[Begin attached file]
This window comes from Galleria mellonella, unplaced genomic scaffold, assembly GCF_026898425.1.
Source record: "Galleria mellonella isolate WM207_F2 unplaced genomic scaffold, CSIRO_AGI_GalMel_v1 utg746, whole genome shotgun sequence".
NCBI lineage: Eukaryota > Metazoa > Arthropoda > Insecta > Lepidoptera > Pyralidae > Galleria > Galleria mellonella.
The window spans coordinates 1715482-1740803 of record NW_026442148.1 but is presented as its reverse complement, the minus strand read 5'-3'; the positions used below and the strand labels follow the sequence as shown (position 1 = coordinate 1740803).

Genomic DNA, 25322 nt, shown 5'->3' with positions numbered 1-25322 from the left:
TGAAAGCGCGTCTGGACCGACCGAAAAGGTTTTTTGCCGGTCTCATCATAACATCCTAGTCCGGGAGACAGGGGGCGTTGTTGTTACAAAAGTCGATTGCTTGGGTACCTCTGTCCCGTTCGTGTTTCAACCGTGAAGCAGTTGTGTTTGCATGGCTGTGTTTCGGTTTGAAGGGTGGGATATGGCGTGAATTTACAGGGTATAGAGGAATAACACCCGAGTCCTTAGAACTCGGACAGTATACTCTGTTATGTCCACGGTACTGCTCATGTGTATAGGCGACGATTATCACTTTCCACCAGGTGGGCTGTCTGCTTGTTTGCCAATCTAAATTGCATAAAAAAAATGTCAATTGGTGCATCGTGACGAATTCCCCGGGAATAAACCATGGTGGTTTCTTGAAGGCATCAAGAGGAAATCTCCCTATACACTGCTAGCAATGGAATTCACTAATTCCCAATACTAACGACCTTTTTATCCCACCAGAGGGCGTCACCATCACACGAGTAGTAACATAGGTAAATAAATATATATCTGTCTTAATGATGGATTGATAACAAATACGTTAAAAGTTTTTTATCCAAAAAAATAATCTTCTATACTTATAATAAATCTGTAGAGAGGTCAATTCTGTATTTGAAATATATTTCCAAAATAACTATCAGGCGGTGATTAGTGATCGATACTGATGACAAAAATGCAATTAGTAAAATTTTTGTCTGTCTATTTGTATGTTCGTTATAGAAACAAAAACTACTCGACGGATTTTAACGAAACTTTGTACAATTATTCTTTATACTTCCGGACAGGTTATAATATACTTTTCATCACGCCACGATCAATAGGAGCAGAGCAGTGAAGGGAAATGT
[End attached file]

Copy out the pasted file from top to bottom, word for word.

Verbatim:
This window comes from Galleria mellonella, unplaced genomic scaffold, assembly GCF_026898425.1.
Source record: "Galleria mellonella isolate WM207_F2 unplaced genomic scaffold, CSIRO_AGI_GalMel_v1 utg746, whole genome shotgun sequence".
NCBI lineage: Eukaryota > Metazoa > Arthropoda > Insecta > Lepidoptera > Pyralidae > Galleria > Galleria mellonella.
The window spans coordinates 1715482-1740803 of record NW_026442148.1 but is presented as its reverse complement, the minus strand read 5'-3'; the positions used below and the strand labels follow the sequence as shown (position 1 = coordinate 1740803).

Genomic DNA, 25322 nt, shown 5'->3' with positions numbered 1-25322 from the left:
TGAAAGCGCGTCTGGACCGACCGAAAAGGTTTTTTGCCGGTCTCATCATAACATCCTAGTCCGGGAGACAGGGGGCGTTGTTGTTACAAAAGTCGATTGCTTGGGTACCTCTGTCCCGTTCGTGTTTCAACCGTGAAGCAGTTGTGTTTGCATGGCTGTGTTTCGGTTTGAAGGGTGGGATATGGCGTGAATTTACAGGGTATAGAGGAATAACACCCGAGTCCTTAGAACTCGGACAGTATACTCTGTTATGTCCACGGTACTGCTCATGTGTATAGGCGACGATTATCACTTTCCACCAGGTGGGCTGTCTGCTTGTTTGCCAATCTAAATTGCATAAAAAAAATGTCAATTGGTGCATCGTGACGAATTCCCCGGGAATAAACCATGGTGGTTTCTTGAAGGCATCAAGAGGAAATCTCCCTATACACTGCTAGCAATGGAATTCACTAATTCCCAATACTAACGACCTTTTTATCCCACCAGAGGGCGTCACCATCACACGAGTAGTAACATAGGTAAATAAATATATATCTGTCTTAATGATGGATTGATAACAAATACGTTAAAAGTTTTTTATCCAAAAAAATAATCTTCTATACTTATAATAAATCTGTAGAGAGGTCAATTCTGTATTTGAAATATATTTCCAAAATAACTATCAGGCGGTGATTAGTGATCGATACTGATGACAAAAATGCAATTAGTAAAATTTTTGTCTGTCTATTTGTATGTTCGTTATAGAAACAAAAACTACTCGACGGATTTTAACGAAACTTTGTACAATTATTCTTTATACTTCCGGACAGGTTATAATATACTTTTCATCACGCCACGATCAATAGGAGCAGAGCAGTGAAGGGAAATGT